Nadya: “There were quite a few to be honest but I will share just one that really stands out for me. The first was the day I met Tim. Not only is he one of the largest bulls in Kenya, but also one of only around 100 left in the world of his size. He was in musth – meaning, he was looking to mate – and that in turns means his hormones were raging so he could be dangerous and temperamental. It was the end of the day and I was with Katito Sayialel of Amboseli Trust for Elephants and Richard Bonham of Big Life Foundation in the car when we caught a glimpse of Tim with a group of about five other herds of elephants. He walked right up to the car and stopped about three metres away, stayed for a minute and then walked a metre close, and spent another minute just staring at us. And then he stepped closer again. I must have stopped breathing for some time. He then shook his head and walked away. Richard, who was sitting in the back of the car, said what just happened was incredible and rare, especially because Tim was in musth. According to Richard, it was as if Tim came up to thank us and, at the same time, ask for help.”
Dr Matson: “I think both Nadya and I were pretty shocked by the sight of carcasses of elephants and rhinos that we saw in Kenya. No matter how many times you see poached carcasses, even for me as a scientist, it’s still incredibly sad knowing that they have such close family bonds – just like us – and that the others will grieve for years afterwards. It was an emotional roller coaster because even though we were there to see the reality of the poaching situation, there were many inspiring moments too, like watching the Amboseli elephant families totally relaxed and enjoying the long green grasses of the late wet season, and meeting the orphaned baby elephants at Daphne Sheldrick’s elephant orphanage in Nairobi. We left with a real feeling of hope, because we saw great commitment on the ground from people like Richard Bonham of the Big Life Foundation. We also know we were in a unique position to tell this interconnected story about Africa and Asia, which we hope will stop people from buying ivory.”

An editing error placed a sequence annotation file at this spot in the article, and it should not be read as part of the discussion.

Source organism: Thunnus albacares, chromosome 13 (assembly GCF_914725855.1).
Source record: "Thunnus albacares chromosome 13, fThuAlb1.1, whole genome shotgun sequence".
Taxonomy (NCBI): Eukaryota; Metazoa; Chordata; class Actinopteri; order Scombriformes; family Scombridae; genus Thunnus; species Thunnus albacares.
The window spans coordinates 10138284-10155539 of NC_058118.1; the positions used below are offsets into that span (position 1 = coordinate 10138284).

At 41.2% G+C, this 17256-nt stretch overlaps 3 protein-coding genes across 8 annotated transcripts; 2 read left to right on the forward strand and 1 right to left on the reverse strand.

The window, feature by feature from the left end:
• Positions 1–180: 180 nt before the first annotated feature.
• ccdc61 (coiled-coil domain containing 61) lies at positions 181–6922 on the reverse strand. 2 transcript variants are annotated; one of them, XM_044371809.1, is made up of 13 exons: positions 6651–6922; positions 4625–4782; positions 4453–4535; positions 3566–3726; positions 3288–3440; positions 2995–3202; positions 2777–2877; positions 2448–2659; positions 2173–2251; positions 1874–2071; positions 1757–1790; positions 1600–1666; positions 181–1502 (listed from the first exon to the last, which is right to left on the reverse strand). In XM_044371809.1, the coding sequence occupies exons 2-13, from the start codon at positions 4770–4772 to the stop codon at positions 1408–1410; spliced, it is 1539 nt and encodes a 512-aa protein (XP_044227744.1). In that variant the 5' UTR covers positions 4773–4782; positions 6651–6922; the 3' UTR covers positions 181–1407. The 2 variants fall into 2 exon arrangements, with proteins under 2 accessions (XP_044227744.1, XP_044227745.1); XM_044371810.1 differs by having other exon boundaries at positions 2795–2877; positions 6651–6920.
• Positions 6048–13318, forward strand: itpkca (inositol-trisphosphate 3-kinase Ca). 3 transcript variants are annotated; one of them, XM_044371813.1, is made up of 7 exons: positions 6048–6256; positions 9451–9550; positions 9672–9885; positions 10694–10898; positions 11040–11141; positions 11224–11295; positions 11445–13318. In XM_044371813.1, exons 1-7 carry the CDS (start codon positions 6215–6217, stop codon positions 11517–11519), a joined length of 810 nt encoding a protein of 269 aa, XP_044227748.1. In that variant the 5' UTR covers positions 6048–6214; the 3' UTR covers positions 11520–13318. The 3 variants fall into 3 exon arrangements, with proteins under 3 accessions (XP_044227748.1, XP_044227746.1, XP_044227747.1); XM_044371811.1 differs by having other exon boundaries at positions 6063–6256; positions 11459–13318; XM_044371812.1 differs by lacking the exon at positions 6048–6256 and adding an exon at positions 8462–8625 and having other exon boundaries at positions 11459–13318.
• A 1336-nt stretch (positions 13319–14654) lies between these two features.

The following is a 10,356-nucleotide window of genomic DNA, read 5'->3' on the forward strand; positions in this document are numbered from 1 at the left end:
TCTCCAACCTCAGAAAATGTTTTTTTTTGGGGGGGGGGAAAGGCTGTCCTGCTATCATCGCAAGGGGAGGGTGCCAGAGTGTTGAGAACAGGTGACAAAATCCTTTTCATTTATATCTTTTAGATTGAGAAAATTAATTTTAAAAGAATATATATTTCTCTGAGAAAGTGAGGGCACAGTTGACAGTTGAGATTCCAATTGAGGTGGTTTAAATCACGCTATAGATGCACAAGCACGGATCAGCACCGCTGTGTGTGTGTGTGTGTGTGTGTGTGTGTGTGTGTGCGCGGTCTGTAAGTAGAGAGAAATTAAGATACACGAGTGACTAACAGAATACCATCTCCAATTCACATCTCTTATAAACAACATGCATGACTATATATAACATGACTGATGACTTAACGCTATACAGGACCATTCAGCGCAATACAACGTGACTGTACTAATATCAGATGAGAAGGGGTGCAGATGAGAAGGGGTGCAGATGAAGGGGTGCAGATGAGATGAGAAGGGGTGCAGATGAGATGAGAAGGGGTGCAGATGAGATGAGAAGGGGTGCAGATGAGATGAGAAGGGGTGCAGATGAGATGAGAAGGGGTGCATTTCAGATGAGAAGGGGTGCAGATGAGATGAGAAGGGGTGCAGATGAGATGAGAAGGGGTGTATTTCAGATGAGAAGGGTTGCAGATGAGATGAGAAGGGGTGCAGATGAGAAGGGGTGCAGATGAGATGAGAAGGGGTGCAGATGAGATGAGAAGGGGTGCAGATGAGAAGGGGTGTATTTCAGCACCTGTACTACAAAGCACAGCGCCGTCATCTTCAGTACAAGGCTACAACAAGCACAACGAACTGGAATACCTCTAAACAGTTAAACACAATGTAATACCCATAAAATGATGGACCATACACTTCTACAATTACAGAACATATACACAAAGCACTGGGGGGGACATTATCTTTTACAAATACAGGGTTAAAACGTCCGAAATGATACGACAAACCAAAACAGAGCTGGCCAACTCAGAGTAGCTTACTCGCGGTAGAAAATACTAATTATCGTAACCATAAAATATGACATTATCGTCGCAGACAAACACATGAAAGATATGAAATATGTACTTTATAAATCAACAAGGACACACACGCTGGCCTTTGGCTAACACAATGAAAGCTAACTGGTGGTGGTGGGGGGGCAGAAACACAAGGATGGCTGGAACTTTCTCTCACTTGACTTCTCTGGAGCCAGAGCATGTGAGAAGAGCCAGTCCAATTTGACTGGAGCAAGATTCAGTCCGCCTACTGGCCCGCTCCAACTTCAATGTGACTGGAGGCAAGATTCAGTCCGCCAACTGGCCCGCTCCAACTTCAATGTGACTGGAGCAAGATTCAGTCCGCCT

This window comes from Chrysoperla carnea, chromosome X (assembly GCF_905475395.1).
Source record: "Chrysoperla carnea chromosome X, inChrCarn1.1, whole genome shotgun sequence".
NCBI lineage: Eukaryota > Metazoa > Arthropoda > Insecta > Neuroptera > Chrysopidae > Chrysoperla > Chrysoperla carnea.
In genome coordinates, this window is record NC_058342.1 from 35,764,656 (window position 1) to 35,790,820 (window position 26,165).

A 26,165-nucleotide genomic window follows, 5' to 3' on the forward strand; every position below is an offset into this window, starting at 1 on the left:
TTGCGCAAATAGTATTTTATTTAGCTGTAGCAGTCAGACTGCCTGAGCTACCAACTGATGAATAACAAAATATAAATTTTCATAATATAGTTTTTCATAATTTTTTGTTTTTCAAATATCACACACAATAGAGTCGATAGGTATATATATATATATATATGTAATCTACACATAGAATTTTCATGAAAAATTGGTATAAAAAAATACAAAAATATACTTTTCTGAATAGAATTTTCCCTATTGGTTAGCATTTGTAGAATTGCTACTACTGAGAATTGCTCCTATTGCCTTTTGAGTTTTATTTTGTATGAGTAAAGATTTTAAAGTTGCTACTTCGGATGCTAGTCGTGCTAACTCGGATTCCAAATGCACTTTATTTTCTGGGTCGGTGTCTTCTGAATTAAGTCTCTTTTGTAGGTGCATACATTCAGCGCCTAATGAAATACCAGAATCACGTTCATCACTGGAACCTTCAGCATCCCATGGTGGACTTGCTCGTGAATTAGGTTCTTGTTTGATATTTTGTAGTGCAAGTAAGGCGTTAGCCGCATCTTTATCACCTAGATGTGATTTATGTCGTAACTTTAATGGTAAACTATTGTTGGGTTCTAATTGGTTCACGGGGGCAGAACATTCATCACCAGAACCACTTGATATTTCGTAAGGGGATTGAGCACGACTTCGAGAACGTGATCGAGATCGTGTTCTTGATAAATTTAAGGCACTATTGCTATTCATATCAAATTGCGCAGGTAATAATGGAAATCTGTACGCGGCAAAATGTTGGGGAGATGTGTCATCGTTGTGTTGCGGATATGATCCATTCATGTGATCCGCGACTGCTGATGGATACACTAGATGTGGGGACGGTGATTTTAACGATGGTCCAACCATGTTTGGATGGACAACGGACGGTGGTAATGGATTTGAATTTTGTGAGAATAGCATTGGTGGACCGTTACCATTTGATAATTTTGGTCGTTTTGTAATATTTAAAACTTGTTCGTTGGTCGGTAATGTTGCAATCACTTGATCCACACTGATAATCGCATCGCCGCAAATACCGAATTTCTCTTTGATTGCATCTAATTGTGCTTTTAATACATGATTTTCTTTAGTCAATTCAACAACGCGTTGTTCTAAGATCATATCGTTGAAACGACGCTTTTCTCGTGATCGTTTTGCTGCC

When you witness heartbreaking sights of the consequences of elephant poaching, what goes through your mind?
Dr Matson: “First, you think about the families. It’s just like when a human dies – it’s devastating because it’s a sister or a mother or a grandparent that’s gone and that family will never be the same again. Then you get angry because you know that this is happening due to the illegal ivory trade, which is driven by greed, corruption, wealth in Asia and poverty in Africa. And then you want to do something to stop the demand for ivory at its source – Asia – because we know that Africa cannot win this war alone. It’s incredibly motivating what we saw in Africa, and I hope that when people watch the film or visit our website at letelephantsbeelephants.org and watch the short videos, they’ll feel motivated to join us and take the pledge to say no to ivory. If we all raise our voices together to spread the word, we can change things. With 30,000 elephants being killed illegally annually, the future of elephants in the wild depends on it.”
Be part of the LEBE movement by saying “No” to ivory here. To get updates on the LEBE campaign, Like them on their Facebook page.
About The Author: A founder of Material World, Tan Lili has previously worked in magazines The Singapore Women’s Weekly and Cosmopolitan Singapore, as well as herworld.com (now herworldplus.com, the online counterpart of Her World). She is now a freelance writer who works on this website full-time. Lili hopes to travel the world, work with wild animals, and discover more awesome Twilight fan-fiction. Follow her on Twitter @TanLiliTweets.